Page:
The truth is, women’s abuse and violence is an active and recurring problem in our society today, and it affects women of all ages, races, cultures, economic classes, and religious groups. It’s a major obstacle, one that is extremely overlooked and repeatedly silenced. But the reality is that a significant number of women experience abuse or violence every day. According to the Coalition Against Rape and Abuse Organization, an estimated 4 million females experience some form of abuse each year. Furthermore, according to At Health, Inc., an abusive act occurs every 15 seconds in the United States. A little problem? I don’t know about you all, but that seems like a pretty significant number to me.

So what exactly is abuse? You all may be wondering what falls into the category of abuse. We all know that obviously the commonly known slapping, punching, sexual innuendos, and more seriously, rapes, are all forms of abuse. But what about the more subtle actions, such as the occasional name-calling, or maybe the faint signs of possessiveness, or what about the snarky jokes he swears are all in good fun? These all qualify as forms of abuse. According to the Women Against Abuse Organization, there are four main types of abuse: physical, psychological, sexual, and economical. The Organization says that physical abuse can result in anything from bruising to murder, while psychological abuse is anything that impacts a woman’s mental health and well-being. Sexual abuse is a form of physical abuse, and economic abuse includes any behavior that maintains power and control over a woman’s finances.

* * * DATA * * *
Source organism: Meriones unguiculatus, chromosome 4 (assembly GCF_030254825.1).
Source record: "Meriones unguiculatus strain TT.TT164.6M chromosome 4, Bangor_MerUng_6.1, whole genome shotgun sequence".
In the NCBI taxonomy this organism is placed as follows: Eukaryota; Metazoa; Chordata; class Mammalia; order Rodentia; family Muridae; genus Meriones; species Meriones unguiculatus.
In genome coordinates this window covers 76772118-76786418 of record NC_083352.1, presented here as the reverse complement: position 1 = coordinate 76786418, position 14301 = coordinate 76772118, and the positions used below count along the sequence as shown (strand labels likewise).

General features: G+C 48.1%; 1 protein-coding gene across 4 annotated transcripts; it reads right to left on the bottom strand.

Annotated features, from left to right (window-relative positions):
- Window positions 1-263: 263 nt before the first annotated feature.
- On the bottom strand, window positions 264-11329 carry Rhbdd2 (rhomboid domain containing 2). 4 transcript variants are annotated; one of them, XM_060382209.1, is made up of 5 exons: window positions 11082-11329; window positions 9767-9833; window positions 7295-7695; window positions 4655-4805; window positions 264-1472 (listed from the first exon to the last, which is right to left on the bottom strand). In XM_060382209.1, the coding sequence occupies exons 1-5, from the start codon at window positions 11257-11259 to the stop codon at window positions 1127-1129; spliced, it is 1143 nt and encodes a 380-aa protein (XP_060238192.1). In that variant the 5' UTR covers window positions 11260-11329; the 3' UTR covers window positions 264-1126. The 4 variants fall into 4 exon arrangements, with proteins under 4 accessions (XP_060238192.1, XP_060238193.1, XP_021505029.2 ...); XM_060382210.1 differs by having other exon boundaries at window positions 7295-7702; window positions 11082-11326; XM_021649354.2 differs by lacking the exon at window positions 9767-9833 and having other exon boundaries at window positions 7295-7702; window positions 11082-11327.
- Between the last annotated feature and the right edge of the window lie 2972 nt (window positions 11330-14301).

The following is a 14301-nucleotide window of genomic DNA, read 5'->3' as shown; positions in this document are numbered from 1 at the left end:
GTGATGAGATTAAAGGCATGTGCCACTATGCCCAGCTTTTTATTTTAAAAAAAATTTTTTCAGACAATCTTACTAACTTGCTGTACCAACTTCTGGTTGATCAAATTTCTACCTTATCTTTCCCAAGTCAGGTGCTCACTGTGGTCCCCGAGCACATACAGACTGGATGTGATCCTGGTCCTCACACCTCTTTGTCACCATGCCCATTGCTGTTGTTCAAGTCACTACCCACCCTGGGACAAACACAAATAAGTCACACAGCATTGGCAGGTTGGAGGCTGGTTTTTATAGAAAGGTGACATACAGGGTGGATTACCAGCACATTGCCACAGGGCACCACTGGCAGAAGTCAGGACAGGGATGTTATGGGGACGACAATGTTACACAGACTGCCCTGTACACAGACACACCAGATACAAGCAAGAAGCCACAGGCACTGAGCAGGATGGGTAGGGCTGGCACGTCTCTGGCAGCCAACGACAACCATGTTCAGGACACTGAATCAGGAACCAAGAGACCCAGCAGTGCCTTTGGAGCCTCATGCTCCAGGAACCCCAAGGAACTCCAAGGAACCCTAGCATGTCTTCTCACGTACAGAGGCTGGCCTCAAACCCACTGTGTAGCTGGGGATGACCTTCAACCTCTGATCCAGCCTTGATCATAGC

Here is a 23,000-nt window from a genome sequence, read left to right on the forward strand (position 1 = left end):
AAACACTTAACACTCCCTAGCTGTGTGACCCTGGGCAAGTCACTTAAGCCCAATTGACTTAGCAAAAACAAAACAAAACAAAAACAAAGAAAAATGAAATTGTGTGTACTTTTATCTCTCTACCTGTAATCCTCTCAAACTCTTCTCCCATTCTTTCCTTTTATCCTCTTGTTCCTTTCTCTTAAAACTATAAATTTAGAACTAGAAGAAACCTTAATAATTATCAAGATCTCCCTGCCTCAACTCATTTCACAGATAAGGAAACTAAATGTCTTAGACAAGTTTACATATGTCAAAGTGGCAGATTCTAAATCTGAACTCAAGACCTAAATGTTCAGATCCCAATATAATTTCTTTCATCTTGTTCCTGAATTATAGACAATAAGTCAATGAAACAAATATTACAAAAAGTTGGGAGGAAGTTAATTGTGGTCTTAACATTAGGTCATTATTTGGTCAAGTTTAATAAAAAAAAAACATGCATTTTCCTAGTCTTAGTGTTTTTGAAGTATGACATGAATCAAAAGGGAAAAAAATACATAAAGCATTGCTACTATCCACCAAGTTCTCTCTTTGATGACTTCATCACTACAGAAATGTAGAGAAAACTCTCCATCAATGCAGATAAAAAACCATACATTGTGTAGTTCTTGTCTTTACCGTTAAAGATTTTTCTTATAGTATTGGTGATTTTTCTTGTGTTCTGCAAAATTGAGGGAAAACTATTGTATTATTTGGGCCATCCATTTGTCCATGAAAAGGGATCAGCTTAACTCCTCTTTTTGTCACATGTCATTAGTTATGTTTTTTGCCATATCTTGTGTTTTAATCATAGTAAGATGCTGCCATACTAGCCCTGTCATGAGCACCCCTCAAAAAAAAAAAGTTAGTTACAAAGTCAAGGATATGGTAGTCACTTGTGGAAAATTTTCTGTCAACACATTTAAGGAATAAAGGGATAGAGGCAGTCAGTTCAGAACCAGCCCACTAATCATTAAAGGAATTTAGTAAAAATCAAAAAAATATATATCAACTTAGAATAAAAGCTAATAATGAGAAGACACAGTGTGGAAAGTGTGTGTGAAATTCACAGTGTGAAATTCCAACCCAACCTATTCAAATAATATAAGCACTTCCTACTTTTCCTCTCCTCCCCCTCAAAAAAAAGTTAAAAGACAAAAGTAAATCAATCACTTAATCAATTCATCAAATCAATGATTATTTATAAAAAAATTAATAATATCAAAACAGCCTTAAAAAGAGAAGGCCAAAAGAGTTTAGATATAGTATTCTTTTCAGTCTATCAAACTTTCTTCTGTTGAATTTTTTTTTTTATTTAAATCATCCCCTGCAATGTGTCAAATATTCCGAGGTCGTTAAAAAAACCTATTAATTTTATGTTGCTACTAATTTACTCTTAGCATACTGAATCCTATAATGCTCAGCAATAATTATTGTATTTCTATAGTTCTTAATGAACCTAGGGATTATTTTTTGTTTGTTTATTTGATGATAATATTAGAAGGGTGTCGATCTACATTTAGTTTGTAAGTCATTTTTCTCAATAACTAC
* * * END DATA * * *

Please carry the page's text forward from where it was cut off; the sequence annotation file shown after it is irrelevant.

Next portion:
Despite increased awareness in the past recent years, women’s abuse and violence is a danger that has been around forever. As times change, and society shifts in becoming more open and outspoken in expressing its opinions, a new alertness for such abuse has been chiefly established amongst society today. Just recently have women felt safe enough to speak out and address the issue, whether a victim, or mere supporter. But this newfound bravery in the past 20 years does not mean that this problem hasn’t been present throughout history. The reality is that it has—it simply was not addressed.

Let’s look at an example dating back to the 1800’s with Harriet A. Jacobs in her autobiography, Incidents in the Life of a Slave Girl. I use Jacobs as an example because not only was she a female back in times where society looked down upon women, treating them as insubordinates to men, but also because Jacobs was also a slave. Talk about helpless! See, Jacobs was a slave for most of her life, undergoing unimaginable hardships and trials in her daily, day-to-day life, let alone dealing with the whole issue of abuse. It wasn’t until her later life that she was able to break away from her master and escape to the north.

But during those times as a slave, Jacobs endured excessive amounts of abuse from her male “master,” especially amounts of sexual abuse. She wrote: “But now I enter my fifteenth year—a sad epoch in the life of a slave girl. My master began to whisper foul words in my ear. Young as I was, I could not remain ignorant of their import.” So what did Jacobs do, you wonder? She continued: “I tried to treat them with indifference or contempt.”